Problems & Puzzles: Puzzles

Puzzle 358. Ruth-Aaron pairs revisited

April is almost dying and I almost forget to show you this table, just partially linked to Ruth-Aaron pairs.

k  smallest n [n.(n+1)] prime factorization
1 1 2
2 2 2.3
3 5 2.3.5
4 14
5 384
6 1715
7 714
8 633555
9 Next?  

In this table, I have collected just the smallest pair of consecutive numbers, n & n+1 such that the product n(n+1) contains the first k primes.

Please notice that these pairs are not full Ruth-Aaron pairs because they are not obliged to the condition about the sum of the prime factors.


1. Find the next row in the table above.

Now I will switch to full Ruth-Aaron pairs:

2. Can someone of you tell me where can I find Joe K. Crump? (Joe, can you contact me?)

3. Please send the largest Ruth-Aaron pair calculated by you.

Hint: You may use the strategy described by Pomerance et alia here.

4. Can you provide a strategy other than the given by Pomerance and friends?

5. Can you produce a larger Ruth-Aaron triplets than the given in the Puzzle 173?

BTW, it's false the claim that the Ruth-Aaron pairs has been proved to be infinite many of them. I promise to change this row once I understand exactly what happened with this issue.


Contribution came from Farideh Firoozbakht, J. K. Andersen and Fred Schneider.

Regarding Q2, I have not made full contact with Mr. Crump but, instead, with a very interesting link provided by J. K. Andersen where I have been able to find his 'lost' interesting pages: . On top of that Enoch Haga provided to me with two possible snail addresses & phones about two Mr. Crump, using (Haga) a useful link . One of these days I will call these two Mr. Crump living in Charlotte, NC., just to ask for him. It would be very nice to find out he is doing well now.


Farideh wrote:

Q1. Next term of the sequence 1, 2, 5, 14, 384, 1715, 714, 633555,  greater
than 4*10^9.
Q3. If  x = 10^48+ 7270361 and n = (216*x + 221)*(3888*x^2 + 7752*x + 3863)
then (n, n+1)  is a large Ruth - Aaron pair (please see answer to question 4).
( n = 8398080000000000000000000000000000000000038094196
, n is a 150-digit number)
Q4. If  p = 216*x + 221, q = 3888*x^2 + 7752*x + 3863, r = 54*x + 53 &
s = 3888* x^2 + 7914*x + 4027,  then 
 p*q + 1 = 4*r*s = 839808*x^3 + 2533680*x^2 + 2547600*x + 853724.
p + q = 4 + r + s = 3888*x^2 + 7968*x + 4084
Hence, if for some x all the four numbers p, q, r & s are primes and n = p*q  then 
S(n) = p + q = 4 + r + s = S(n+1) , namely (n, n+1) is a Ruth - Aaron pair. 
I found other functions for p, q,r & s such that  p + q = 4 + r + s  & p*q + 1 = 4*r*s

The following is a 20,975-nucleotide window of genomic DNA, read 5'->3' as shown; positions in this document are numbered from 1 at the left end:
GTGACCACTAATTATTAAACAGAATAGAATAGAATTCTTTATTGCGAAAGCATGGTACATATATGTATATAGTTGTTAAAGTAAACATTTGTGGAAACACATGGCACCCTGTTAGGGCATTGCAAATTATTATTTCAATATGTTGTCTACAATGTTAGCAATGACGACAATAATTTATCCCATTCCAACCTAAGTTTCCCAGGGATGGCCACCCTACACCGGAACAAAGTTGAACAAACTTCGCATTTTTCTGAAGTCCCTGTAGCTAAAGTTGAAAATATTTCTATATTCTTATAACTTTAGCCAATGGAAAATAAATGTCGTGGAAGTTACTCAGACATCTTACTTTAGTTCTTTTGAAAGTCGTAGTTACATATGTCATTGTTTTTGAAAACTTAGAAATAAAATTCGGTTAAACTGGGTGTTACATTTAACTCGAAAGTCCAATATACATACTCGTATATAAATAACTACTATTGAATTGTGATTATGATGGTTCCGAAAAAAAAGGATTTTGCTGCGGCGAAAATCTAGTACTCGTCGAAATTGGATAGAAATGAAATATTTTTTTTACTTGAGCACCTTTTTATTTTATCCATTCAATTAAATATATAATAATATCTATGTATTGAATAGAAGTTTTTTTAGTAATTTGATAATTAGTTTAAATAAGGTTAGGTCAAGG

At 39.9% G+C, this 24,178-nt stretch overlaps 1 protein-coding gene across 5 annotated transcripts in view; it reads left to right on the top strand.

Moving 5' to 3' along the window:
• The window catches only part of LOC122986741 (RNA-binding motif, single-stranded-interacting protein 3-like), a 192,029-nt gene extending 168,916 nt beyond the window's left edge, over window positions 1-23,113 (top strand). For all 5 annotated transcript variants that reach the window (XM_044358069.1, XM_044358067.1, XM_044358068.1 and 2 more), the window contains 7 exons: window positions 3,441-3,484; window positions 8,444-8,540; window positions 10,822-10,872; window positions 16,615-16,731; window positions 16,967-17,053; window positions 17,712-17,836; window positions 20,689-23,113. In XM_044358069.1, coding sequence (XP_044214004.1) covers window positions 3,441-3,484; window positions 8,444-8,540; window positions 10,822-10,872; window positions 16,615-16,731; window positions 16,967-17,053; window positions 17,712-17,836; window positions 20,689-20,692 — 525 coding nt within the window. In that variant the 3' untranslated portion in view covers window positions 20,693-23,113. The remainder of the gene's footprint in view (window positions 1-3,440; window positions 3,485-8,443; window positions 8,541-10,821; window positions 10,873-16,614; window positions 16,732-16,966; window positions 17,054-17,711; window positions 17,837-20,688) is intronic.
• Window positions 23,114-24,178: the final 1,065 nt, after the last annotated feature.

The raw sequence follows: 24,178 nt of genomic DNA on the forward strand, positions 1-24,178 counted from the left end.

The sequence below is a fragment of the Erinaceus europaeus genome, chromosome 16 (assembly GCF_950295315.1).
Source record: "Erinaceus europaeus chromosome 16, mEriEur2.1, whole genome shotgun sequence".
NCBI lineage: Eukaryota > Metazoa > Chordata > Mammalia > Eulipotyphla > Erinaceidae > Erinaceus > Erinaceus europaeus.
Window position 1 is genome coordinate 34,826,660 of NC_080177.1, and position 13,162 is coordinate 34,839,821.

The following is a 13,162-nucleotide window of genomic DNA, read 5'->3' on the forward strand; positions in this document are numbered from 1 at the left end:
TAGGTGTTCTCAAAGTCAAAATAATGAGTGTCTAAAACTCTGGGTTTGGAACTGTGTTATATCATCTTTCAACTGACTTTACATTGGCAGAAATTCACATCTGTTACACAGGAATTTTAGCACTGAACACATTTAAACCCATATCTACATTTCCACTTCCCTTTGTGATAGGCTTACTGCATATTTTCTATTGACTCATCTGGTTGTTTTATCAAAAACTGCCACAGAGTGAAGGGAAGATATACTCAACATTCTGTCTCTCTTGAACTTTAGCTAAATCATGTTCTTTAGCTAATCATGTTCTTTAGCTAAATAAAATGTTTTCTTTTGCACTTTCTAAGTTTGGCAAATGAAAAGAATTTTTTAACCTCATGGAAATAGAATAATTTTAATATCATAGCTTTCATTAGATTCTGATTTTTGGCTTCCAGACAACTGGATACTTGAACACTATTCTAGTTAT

but for each x at least one of the four numbers  p, q, r & s is composite.


Andersen wrote:

1. k=9 has no solution with n < 10^150. Either n or n+1 must be divisible by at most 4 of the 9 primes. I multiplied at most 4 of the primes in all multiplicity combinations and tested whether the product+/-1 was divisible by the remaining primes.
In all such cases there were other unwanted factors above 23, e.g. 103 in:
n = 29181870080 = 2^21*5*11^2*23, and n+1 = 3^4*7^2*13*17^2*19*103.
Modular arithmetic could have speeded up the search but the solution chance seems tiny.

3. The strategy by Pomerance and friends is to find x such that all 4 parentheses are prime in: n = (8x+5)(48x^2+24x-1), and n+1 = 4(2x+1)(48x^2+30x-1)

x = 651028062*797#/5 gives a solution with 1016 digits in the pair. The GMP library made prp tests. PrimeForm/GW proved the primes.

5. The next triplet with repetition:

6913943284 = 2x2x37x89x101x5197
6913943285 = 5x283x1259x3881
6913943286 = 2x3x167x2549x2707

2+2+37+89+101+5197 = 5+283+1259+3881 = 2+3+167+2549+2707 = 5428

There are no more triplets with or without repetition below 24x10^9.


Fred wrote:

Question #1: I verified that there are no answers through Note the sequence
which contains the max pairs such that there are both are p(n) smooth where p(n) is the nth prime. While trying to extend this sequence, I became curious about this question and verified that there were no solutions between p(9) and p(17) such that all primes through p(n) were shared between consecutive integers by checking all the p(n)-smooth numbers through the max in the linked sequence.